Genetics and genetic testing - part 1

This is the first of a three part series on genetics and genetic testing. The aim is to introduce basic concepts of genetics, genetic-based diseases and genetic testing options.

Most of us are familiar with the term “gene” and sayings such as “it runs in the genes” – but many don’t necessarily understand the concept in a medical or scientific way. These articles aim to provide a more in-depth understanding of this complex topic.

Proteins, beginning at the end

Proteins are the building blocks of  our cells and tissues and are made up of specific sequences of amino acids. Functional proteins, called enzymes, direct the myriad of chemical reactions occurring throughout our bodies every second and are essential to sustaining life.

The link between our genes and our proteins

Our genetic material (DNA) is made up of a series of four nucleotides called adenine (A), guanine (G), cytosine (C) and thymine (T); strung together in long strands. Each gene is made up of a specific sequence of nucleotides arranged in groups of three; called codons (e.g. ATC, TAG). Each individual codon codes for a specific amino acid. Thus the combination and order of the letters determine the sequence of amino acids that are added together to form a protein. The body ensures separate proteins are made by separating active parts of our DNA, each coding for a different protein, with inactive “spacers”. In order to replace old and damaged cells, new cells are continuously made through a process called cell division. During cell division, our DNA is replicated and amazingly, the body makes very few mistakes during this process (in fact only one in every billion letters it reads), thereby ensuring that every new cell is an exact copy of the old cell. This is because some proteins function specifically to “check” the accuracy of the replication process. When a mistake is sensed, repair proteins are called upon to fix the broken sequence of DNA.

Watch this video of how DNA is read to produce a protein:

Sequence abnormalities

Many diseases with a genetic basis are the result of a change in the order or combination of nucleotides, or the deletion of a nucleotide - an event called a mutation. In some cases, a single letter change can result in disease, as in the case of cystic fibrosis. The alteration in the sequence results in the production of a protein which is either non-functional, or over- functional and which then results in the specific disease, such as cancer.

Watch this video of how mutations affect the protein sequence:

Chromosome abnormalities

In humans, strands of DNA are packaged into 46 chromosomes consisting of 2 pairs of 23, one of each pair is of paternal origin (the sperm cell) and one of maternal (from the egg) origin. The different chromosomes contain specific genes coding for specific proteins and functions. These are the same in all of our genes. Some genetic conditions are caused by a baby inheriting either too few or too many chromosomes when the sperm and egg combine. Perhaps the most well-known example is Down syndrome, in which the baby inherits 2 copies of chromosome 21 from one parent, and 1 copy from the other, resulting in 3 copies of chromosome 21 (called a trisomy).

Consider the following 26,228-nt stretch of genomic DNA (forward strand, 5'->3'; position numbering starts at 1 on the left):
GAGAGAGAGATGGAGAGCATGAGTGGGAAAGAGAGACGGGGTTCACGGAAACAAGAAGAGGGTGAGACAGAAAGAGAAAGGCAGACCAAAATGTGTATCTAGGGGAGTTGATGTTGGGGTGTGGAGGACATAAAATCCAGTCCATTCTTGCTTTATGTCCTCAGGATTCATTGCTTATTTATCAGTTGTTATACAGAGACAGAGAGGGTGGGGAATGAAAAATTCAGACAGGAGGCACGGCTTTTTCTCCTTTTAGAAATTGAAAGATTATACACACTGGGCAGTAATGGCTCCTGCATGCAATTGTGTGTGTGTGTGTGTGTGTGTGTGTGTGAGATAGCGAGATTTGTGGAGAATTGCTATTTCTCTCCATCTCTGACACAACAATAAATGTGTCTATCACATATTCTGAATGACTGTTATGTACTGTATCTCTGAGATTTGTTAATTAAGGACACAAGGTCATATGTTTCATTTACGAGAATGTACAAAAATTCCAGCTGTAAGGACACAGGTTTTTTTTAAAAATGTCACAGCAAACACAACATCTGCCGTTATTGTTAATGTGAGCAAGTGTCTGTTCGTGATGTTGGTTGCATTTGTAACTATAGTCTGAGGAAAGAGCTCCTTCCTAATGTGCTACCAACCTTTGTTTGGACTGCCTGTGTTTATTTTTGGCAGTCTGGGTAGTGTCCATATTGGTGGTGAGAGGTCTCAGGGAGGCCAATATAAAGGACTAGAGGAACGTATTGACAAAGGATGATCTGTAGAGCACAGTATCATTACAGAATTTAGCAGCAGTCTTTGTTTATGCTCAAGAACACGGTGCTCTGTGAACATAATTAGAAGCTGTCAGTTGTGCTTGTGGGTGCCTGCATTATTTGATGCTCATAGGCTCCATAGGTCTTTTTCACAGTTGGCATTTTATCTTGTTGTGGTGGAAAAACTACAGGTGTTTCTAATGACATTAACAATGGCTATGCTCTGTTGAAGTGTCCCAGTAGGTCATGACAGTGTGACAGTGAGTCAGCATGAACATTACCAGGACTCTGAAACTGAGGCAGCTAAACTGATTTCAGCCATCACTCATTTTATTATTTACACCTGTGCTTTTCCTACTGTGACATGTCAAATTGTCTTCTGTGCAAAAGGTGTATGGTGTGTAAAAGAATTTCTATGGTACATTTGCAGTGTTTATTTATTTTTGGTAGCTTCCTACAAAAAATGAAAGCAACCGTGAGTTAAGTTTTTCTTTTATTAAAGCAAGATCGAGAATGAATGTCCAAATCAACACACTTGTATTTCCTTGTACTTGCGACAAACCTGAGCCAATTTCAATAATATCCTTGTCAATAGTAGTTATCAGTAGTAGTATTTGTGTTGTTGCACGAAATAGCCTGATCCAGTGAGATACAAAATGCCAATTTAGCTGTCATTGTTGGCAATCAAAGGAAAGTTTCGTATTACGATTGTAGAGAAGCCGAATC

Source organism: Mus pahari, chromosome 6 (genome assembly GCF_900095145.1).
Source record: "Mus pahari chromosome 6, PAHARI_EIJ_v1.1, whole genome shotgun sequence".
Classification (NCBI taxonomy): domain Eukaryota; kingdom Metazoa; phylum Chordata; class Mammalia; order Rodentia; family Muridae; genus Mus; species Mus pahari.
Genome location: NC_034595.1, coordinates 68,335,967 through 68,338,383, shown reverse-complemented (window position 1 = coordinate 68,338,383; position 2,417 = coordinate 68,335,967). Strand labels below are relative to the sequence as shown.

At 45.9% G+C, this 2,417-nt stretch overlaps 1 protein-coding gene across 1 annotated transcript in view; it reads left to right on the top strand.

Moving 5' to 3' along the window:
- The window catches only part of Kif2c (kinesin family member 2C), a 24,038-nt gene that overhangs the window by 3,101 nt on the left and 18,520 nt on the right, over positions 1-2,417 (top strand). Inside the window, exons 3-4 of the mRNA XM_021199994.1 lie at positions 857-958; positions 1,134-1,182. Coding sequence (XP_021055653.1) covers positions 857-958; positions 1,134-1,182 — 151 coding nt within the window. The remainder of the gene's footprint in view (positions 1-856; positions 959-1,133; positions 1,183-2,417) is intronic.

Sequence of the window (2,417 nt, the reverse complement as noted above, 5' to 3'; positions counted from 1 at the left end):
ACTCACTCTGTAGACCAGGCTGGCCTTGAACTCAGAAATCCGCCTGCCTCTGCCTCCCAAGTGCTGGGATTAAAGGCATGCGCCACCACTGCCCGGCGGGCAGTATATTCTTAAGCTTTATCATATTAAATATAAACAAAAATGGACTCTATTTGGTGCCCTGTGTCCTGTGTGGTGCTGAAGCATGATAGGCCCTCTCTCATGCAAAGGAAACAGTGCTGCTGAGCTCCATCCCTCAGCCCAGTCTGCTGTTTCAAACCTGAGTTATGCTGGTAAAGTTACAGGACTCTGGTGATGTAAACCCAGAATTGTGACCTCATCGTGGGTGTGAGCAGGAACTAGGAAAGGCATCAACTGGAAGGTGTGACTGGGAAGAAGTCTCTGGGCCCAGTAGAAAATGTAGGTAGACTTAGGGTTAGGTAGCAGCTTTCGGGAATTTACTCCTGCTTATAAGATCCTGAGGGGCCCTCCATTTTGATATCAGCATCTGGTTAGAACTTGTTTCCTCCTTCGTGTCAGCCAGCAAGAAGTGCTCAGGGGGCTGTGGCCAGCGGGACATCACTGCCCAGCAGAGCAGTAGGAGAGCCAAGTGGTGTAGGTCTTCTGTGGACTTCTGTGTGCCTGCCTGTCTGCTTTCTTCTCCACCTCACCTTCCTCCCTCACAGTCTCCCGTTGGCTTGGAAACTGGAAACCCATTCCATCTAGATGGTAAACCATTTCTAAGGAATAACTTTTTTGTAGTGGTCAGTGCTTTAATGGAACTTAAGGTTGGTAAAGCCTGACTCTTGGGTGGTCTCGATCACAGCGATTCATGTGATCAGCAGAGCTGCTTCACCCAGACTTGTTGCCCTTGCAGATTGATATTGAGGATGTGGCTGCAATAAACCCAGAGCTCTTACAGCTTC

Watch this video of how abnormalities in the number of chromosomes can occur:

Mutations – acquired vs inherited

Mutations in the sequence of our genes may be inherited, meaning we were born with one copy already mutated (if one of our parents carried that mutation) or it can be acquired, meaning we were born with 2 perfect copies and developed a mutation in one or both during our lifetime. As we age, the checking and repairing apparatus previously mentioned becomes less effective, and the chance of single base changes or mutations increases. This is why cancer is more common in older people. Certain chemical agents and smoking increase the risk of mutations occurring and are thus also risk factors for cancer or birth defects. These phenomena also account for the fact that people with inherited cancer syndromes generally develop cancer at a much younger age, as one copy was already mutated at birth and they only needed to acquire a mutation in one copy for both to be knocked out.

It is important to note that only 5-10 % of cancers are inherited, the rest are caused by mutations acquired within the individual’s lifetime.

What to look forward to in part 2

In part 2 we will look at trends in genetic testing, what you should consider when deciding on genetic testing, pro’s and con’s thereof and where you can access these services; with a special emphasis on Breast Cancer and Down syndrome.


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